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December 03, 2008



You are SO right.
My housekeeping is what could charitably call "casual", but I am a stickler when I bake, me and my little Soehnle scale.

It just isn't fun for either me or the child.


Now that you've broken the ice...this is how i feel about decorating xmas cookies with my kids. I used to love doing them when i was growing up--my mom would bake the cookies and my 3 younger brothers and i would all sit around the table and decorate. When i had my 3, i envisioned a similar scene. What i didn't account for was how, well, "messy" their cookies would be, and how little appreciation they had for royal icing and how glossy and pretty it would be if it were spread on "just so". Luckily, their attention span waned after 10 or so cookies and i was left to all my decorating glory...i could drag designs using toothpicks, alternate colors of tiny stars to make the xmas tree really pop, mix colors to achieve just the right hue of green...i as alternately ashamed and proud.

Now my kids have taken over the entire thing, and i have to ban only one child (13 year old boy) from maiming the snowman and glueing back the pieces with red and black frosting.

Karen, i've never told anyone this because i felt like i was the only one...so thanks for coming out of the Kitchen, so to speak.


Glad I'm not the only one who feels this way! I guess I don't mind quite so much when it's something for just the family to eat, but when it's for a party or a gift, I want it to turn out GREAT.


One weekend not long ago, I decided it was time to introduce my 13-month-old son to the wonder of my chocolate chip cookies and I wanted him to help. You can imagine how that went. He stuck his hand in the sugar, knocked flour onto the floor, tried to eat eggshell, etc. But it was fun and he was super cute in the photos and eating the resulting cookies, which turned out as they usually do somehow. Stressful, but fun in the end!


I am the same way, which is why even though I love to cook, my kids know next to nothing about cooking. However, I have long let them have their way with the Christmas cookies. I make the dough, and give them the cookie cutters & decorations, etc. and I love the fact that they make them for me! I really don't care how they look. They taste good no matter what & I'm not giving them away, so who cares? I remember making snickerdoodles and peanut butter cookies w/ my kids when they were very young & those were good times too. I would just give them little jobs to do, like making the little cross-hatch markings w/ a fork on the PB cookies.

I got my son one of those little pottery wheel kits when he was little. I remember making the pottery with him once (the only time we used it). I was so concerned about it being "perfect", when he turned to me and said "Mom, why does it have to be perfect?" Wow! That was my "aha" moment, as Oprah would say.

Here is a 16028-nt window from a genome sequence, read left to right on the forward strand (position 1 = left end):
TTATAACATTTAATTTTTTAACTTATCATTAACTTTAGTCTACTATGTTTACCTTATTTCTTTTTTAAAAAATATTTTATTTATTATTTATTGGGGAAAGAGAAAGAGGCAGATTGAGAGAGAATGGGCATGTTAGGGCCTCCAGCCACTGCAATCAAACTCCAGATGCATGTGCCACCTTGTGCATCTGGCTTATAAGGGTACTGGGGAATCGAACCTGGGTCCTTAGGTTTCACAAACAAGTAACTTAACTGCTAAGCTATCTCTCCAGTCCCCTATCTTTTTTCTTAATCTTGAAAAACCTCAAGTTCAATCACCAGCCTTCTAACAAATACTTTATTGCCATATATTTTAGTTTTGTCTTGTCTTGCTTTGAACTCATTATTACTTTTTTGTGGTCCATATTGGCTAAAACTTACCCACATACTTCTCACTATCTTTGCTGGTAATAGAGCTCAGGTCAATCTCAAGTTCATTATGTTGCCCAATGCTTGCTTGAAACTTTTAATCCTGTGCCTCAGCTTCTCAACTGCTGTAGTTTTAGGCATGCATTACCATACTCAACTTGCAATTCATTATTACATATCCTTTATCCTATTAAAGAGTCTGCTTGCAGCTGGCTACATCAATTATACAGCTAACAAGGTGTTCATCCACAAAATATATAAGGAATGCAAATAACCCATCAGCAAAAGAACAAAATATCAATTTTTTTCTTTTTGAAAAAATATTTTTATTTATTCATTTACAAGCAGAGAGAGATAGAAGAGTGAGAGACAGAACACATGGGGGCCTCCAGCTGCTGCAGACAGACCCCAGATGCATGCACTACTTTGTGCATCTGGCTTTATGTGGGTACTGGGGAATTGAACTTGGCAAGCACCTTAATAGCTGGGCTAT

I have the same issue with Cliff and his (foruntately infrequent) offers to "help" in the kitchen... or with housework... or any other domestic project for that matter.

Who doesn't know how to chop an onion?! And I told you about the Dyson and the dog feces, right?


You're absolutely right!


I sympathize. When we bake, I have managed to retain control of the really critical steps -- like most measuring aspects -- and I also do a lot of instruction ("now we'll FOLD in the beaten eggwhites") so that things turn out pretty well most of the time. I want my boys to be decent cooks when they grow up, so I grit my teeth and let them help, but it's hard, it's hard.


I think it is perfectly fine to have areas that belong to just "us". Hard to do - but fine all the same.


Am I the only one here who thinks Julie's cupcakes look just fine? Terrific, in fact?

I don't have kids of my own, so I can only speak from the Julie side of the conversation. My mother was a superb baker, and a perfectionist, and although she mostly wanted us kids out of her kitchen, I'm extremely grateful that she spent time teaching us the basics. I have fond memories of braiding challah with her, and by my tenth birthday I was proud to be able to bake and decorate all the party cupcakes myself. My brothers also learned to cook and bake under her tutelage.

I understand your desire for a kitchen haven, Karen, really I do. But I worry sometimes about kids who grow up thinking that food just happens--or that it has to be a perfect gourmet experience every time. And I regret that home-ec classes have been dropped from most school curricula in favor of all academics, all the time.


I get stressed when my girls(who are 22 and 18) are in the kitchen making stuff, but I let them. I just can't watch, so I go upstairs to read. We are all saner that way!


Nancy, no you're not the only one. I think they look fine, too. And since they were for Julie's own party, I think it's wonderful that she helped make them. I have great memories of baking with my mom as a kid, too. On the other hand, I do understand about being meticulous and not wanting the imprecision of kids to ruin something that needs careful attention; I just don't worry about that in the kitchen (for most things). Probably because I usually have to coax Hijo in there.


Disaplaying all that artwork's gotta be a real positive thing for them kiddos!


Yes, Julie's cookies looked OK, but the surfaces were uneven and I feared that they'd be hard to spread frosting on, which would lead to frustration among the party-goers. (The texture also looked funny, which had me worrying that they'd taste funny.) And keep in mind, I DID let her do it, I just didn't love the results -- nor did I let on that that was the case.

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